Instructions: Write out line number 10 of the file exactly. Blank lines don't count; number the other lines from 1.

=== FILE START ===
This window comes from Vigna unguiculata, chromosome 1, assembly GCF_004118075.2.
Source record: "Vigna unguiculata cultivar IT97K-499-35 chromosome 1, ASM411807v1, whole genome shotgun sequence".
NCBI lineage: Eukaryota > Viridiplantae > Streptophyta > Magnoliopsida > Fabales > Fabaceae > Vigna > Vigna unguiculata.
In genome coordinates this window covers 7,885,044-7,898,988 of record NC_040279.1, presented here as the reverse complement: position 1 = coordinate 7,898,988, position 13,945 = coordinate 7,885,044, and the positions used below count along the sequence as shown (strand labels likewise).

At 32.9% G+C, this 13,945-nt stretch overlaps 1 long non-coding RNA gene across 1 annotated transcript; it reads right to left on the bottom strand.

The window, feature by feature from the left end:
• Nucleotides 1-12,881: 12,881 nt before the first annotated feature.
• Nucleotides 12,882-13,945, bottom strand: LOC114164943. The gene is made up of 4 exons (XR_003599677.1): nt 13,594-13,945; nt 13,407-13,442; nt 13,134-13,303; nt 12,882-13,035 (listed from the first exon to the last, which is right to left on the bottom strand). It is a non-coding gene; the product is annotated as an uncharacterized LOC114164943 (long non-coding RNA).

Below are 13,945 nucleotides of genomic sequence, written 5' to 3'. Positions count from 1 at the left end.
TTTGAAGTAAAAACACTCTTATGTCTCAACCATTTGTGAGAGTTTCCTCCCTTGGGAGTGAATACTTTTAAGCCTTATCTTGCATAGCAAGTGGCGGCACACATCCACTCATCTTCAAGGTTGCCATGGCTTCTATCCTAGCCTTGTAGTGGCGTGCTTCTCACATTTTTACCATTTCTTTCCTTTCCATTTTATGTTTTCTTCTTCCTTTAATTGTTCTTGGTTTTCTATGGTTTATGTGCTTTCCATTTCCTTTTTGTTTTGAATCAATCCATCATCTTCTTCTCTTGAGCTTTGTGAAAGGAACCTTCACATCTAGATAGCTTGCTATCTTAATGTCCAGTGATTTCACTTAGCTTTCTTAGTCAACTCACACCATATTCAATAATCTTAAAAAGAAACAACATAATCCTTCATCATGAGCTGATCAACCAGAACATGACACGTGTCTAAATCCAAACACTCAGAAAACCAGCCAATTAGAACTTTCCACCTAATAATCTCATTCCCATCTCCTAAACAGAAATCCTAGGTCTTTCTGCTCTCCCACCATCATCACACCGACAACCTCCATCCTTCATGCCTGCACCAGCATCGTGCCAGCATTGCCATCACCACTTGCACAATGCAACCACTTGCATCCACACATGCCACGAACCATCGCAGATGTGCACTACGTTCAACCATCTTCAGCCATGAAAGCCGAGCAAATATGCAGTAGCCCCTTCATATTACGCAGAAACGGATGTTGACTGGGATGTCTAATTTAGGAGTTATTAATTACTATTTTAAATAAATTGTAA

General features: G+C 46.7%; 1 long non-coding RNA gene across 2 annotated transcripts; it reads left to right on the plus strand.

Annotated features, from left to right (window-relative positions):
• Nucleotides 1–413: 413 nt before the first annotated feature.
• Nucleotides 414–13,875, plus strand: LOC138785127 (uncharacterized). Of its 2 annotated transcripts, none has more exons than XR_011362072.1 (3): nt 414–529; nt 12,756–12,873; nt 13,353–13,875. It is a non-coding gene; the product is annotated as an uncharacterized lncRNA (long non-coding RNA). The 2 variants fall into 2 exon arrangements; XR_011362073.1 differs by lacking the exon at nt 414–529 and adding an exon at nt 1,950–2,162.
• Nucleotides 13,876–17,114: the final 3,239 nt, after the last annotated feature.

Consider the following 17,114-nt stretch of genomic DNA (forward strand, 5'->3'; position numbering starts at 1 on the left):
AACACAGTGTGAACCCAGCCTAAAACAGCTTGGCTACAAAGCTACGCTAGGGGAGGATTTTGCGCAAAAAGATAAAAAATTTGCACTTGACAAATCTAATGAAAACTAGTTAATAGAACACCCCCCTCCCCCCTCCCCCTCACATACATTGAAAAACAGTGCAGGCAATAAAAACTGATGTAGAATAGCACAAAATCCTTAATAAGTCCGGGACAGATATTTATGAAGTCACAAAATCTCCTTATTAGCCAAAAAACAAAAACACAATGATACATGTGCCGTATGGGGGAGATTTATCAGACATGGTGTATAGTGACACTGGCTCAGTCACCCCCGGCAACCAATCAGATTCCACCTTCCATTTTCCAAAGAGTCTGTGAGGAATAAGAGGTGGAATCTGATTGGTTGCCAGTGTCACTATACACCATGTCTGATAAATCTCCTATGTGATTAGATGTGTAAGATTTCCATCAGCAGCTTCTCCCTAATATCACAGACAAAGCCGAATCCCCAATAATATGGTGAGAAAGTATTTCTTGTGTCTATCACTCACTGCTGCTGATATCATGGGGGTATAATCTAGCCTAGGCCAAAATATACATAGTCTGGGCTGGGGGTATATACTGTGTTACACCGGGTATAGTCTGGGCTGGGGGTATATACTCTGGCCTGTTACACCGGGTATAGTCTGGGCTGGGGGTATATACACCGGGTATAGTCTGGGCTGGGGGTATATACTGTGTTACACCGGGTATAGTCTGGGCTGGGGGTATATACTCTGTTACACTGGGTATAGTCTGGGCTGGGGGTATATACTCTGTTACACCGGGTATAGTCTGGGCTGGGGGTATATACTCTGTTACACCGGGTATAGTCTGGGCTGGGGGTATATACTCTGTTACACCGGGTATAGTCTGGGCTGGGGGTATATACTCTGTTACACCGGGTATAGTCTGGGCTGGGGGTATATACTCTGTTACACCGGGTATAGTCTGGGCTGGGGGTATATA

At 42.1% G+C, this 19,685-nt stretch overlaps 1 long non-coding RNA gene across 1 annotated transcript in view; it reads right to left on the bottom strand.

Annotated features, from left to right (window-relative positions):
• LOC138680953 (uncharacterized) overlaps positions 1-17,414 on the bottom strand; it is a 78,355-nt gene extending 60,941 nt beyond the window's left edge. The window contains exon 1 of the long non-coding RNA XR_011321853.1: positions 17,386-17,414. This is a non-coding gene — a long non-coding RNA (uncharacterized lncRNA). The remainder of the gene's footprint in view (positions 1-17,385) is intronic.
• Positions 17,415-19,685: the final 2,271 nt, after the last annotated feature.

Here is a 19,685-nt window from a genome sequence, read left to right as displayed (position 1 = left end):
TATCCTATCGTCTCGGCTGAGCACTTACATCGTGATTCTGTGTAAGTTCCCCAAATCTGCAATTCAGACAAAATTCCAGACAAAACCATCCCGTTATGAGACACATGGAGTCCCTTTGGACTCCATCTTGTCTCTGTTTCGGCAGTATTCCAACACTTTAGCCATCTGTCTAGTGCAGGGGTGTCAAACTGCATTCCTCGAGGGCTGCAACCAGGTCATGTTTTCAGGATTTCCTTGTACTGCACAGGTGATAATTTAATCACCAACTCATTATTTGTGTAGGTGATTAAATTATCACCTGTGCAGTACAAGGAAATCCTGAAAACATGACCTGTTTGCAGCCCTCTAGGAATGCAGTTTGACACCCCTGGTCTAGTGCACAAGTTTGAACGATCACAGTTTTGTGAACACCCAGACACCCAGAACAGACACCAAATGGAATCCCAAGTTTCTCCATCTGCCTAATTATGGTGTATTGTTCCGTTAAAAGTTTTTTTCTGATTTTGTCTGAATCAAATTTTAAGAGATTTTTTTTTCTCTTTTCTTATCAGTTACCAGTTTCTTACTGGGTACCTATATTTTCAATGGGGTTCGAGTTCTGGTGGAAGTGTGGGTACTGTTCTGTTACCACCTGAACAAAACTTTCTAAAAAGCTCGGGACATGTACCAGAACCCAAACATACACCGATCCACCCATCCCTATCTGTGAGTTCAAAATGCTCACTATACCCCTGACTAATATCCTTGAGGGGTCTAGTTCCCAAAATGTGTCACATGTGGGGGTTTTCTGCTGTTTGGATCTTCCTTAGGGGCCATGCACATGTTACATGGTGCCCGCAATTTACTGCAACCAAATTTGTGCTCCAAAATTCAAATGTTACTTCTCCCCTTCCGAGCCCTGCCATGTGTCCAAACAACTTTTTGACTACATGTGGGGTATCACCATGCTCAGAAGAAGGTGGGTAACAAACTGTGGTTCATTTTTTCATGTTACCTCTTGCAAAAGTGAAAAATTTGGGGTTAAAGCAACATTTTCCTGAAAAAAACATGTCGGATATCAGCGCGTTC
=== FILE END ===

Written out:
TTTGAAGTAAAAACACTCTTATGTCTCAACCATTTGTGAGAGTTTCCTCCCTTGGGAGTGAATACTTTTAAGCCTTATCTTGCATAGCAAGTGGCGGCACACATCCACTCATCTTCAAGGTTGCCATGGCTTCTATCCTAGCCTTGTAGTGGCGTGCTTCTCACATTTTTACCATTTCTTTCCTTTCCATTTTATGTTTTCTTCTTCCTTTAATTGTTCTTGGTTTTCTATGGTTTATGTGCTTTCCATTTCCTTTTTGTTTTGAATCAATCCATCATCTTCTTCTCTTGAGCTTTGTGAAAGGAACCTTCACATCTAGATAGCTTGCTATCTTAATGTCCAGTGATTTCACTTAGCTTTCTTAGTCAACTCACACCATATTCAATAATCTTAAAAAGAAACAACATAATCCTTCATCATGAGCTGATCAACCAGAACATGACACGTGTCTAAATCCAAACACTCAGAAAACCAGCCAATTAGAACTTTCCACCTAATAATCTCATTCCCATCTCCTAAACAGAAATCCTAGGTCTTTCTGCTCTCCCACCATCATCACACCGACAACCTCCATCCTTCATGCCTGCACCAGCATCGTGCCAGCATTGCCATCACCACTTGCACAATGCAACCACTTGCATCCACACATGCCACGAACCATCGCAGATGTGCACTACGTTCAACCATCTTCAGCCATGAAAGCCGAGCAAATATGCAGTAGCCCCTTCATATTACGCAGAAACGGATGTTGACTGGGATGTCTAATTTAGGAGTTATTAATTACTATTTTAAATAAATTGTAA